So after five years with Facebook’s security team, Jim McCoy started his Q-Branch Labs to help consumers prepare. Inspired by the technology used at his time at Facebook, the Lab’s debut project Vektor provides everyday IoT owners a safe and easy way to protect their other devices from stolen information or an invasion of privacy.

“I took a lot of those tools we used [at Facebook], stuck them into this device and distilled them down into something simple, easy to use and with a nice interface,” McCoy said. “Our goal is to make professional-grade cybersecurity easy.”

To ensure total protection, Vektor scans your entire network, allowing you to see every forgotten and possibly vulnerable device, letting you discover some unauthorized devices connected to your network. Plus, it can also create on-the-spot temporary networks so you don’t have to give out your Wi-Fi password.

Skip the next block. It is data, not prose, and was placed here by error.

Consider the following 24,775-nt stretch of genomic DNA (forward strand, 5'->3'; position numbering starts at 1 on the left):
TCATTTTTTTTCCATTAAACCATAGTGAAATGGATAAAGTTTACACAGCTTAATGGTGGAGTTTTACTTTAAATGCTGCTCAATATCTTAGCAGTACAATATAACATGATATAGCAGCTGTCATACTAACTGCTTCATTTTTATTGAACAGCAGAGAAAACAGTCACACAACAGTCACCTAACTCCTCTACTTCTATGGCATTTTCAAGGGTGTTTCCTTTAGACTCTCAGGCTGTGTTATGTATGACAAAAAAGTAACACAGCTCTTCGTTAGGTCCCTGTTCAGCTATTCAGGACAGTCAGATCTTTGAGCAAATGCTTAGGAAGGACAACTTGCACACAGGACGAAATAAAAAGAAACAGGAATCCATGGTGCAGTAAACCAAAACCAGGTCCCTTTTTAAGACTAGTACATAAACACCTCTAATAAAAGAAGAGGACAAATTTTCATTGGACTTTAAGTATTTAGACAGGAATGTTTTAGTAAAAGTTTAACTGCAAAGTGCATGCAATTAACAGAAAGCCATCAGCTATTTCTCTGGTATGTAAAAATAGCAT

At CES, McCoy is launching an Indiegogo campaign to help gain visibility and feedback.

Mon Foxy

While raising their newborn, Rachid-Antoine Rabla and his wife spend countless nights worrying since their daughter would sometimes sleep on her stomach. To ensure his children – and others around the world – could sleep safely, Rabla co-founded Mon Foxy.

 “My wife and I – we could never sleep ourselves,” Rabla said. “We always kept an eye on her. That’s how I decided to make a solution to reassure parents. It’s our first fear in France and I guarantee that it is in the U.S. too.”

Mon Foxy is a baby-sized “smart sock” that connects to a sensor, allowing parents to keep track of their child’s heartbeat, sleeping position and other information on their phone, minimizing the risks of sudden infant death syndrome.